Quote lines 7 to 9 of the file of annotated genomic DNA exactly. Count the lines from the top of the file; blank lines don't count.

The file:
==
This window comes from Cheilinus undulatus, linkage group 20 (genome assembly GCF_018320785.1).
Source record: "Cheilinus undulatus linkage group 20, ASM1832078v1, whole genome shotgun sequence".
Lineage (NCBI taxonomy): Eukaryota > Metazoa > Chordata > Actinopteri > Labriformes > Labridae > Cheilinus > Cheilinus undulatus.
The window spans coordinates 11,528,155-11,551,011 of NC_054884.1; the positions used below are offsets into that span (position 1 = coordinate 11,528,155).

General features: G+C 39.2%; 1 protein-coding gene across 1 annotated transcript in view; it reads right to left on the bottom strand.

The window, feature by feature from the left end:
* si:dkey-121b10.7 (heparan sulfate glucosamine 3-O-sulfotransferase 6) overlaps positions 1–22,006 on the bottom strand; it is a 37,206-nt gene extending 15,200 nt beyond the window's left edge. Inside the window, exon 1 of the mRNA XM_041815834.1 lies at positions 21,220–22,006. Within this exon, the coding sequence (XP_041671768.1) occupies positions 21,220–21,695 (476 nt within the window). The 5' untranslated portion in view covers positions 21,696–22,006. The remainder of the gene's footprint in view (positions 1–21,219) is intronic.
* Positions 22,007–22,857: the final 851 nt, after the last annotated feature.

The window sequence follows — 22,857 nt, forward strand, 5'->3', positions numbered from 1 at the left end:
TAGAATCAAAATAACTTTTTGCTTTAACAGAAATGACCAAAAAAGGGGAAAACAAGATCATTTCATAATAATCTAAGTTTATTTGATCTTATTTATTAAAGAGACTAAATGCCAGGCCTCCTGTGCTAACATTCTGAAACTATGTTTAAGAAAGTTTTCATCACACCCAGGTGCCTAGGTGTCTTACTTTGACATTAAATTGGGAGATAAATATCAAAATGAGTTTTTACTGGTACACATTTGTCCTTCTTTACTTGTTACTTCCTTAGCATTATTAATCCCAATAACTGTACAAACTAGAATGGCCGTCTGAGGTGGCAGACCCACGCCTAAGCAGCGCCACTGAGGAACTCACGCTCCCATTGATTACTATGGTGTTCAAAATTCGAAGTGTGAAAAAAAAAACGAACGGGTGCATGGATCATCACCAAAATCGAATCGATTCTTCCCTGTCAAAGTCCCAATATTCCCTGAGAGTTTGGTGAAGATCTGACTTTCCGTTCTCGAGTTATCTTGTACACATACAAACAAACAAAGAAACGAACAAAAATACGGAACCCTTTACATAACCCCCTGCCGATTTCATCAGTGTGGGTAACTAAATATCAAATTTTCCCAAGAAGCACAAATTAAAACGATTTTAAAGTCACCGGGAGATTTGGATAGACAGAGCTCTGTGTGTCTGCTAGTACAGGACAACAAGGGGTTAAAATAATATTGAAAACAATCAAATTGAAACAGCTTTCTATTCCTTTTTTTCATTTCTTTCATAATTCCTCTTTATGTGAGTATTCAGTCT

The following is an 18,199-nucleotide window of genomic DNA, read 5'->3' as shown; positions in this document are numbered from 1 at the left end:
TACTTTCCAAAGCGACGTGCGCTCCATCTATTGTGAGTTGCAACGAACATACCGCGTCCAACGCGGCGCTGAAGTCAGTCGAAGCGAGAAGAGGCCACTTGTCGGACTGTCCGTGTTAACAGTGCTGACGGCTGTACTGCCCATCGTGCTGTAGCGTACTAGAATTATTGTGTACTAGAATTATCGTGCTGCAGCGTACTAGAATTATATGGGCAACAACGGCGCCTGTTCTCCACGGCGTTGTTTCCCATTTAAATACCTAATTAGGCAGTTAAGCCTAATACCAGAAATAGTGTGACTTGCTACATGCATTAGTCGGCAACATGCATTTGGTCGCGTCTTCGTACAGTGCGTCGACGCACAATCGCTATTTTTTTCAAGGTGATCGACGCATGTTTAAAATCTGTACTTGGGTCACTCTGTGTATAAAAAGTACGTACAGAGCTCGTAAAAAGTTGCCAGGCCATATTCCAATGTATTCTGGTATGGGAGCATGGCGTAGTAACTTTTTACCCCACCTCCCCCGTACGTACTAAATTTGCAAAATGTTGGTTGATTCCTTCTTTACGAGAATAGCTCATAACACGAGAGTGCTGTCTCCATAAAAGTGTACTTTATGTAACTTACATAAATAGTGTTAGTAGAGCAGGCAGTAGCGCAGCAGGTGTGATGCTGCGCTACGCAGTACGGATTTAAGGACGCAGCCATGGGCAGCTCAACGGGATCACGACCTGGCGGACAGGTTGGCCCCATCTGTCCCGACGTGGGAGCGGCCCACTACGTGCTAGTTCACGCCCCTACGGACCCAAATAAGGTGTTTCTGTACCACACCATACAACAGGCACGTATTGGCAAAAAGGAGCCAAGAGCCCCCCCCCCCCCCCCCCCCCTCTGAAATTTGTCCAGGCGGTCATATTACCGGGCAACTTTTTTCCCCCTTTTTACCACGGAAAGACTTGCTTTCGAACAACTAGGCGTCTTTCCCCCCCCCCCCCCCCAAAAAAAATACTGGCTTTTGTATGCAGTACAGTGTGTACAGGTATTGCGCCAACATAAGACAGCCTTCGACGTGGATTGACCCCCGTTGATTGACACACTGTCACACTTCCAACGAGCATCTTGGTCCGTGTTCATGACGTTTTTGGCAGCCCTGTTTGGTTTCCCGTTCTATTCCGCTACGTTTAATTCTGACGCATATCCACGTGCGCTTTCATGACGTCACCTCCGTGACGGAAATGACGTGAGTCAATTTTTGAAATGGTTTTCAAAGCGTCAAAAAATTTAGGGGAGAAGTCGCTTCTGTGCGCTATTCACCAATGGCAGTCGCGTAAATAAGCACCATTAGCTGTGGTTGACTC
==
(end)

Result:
* si:dkey-121b10.7 (heparan sulfate glucosamine 3-O-sulfotransferase 6) overlaps positions 1–22,006 on the bottom strand; it is a 37,206-nt gene extending 15,200 nt beyond the window's left edge. Inside the window, exon 1 of the mRNA XM_041815834.1 lies at positions 21,220–22,006. Within this exon, the coding sequence (XP_041671768.1) occupies positions 21,220–21,695 (476 nt within the window). The 5' untranslated portion in view covers positions 21,696–22,006. The remainder of the gene's footprint in view (positions 1–21,219) is intronic.
* Positions 22,007–22,857: the final 851 nt, after the last annotated feature.

The window sequence follows — 22,857 nt, forward strand, 5'->3', positions numbered from 1 at the left end: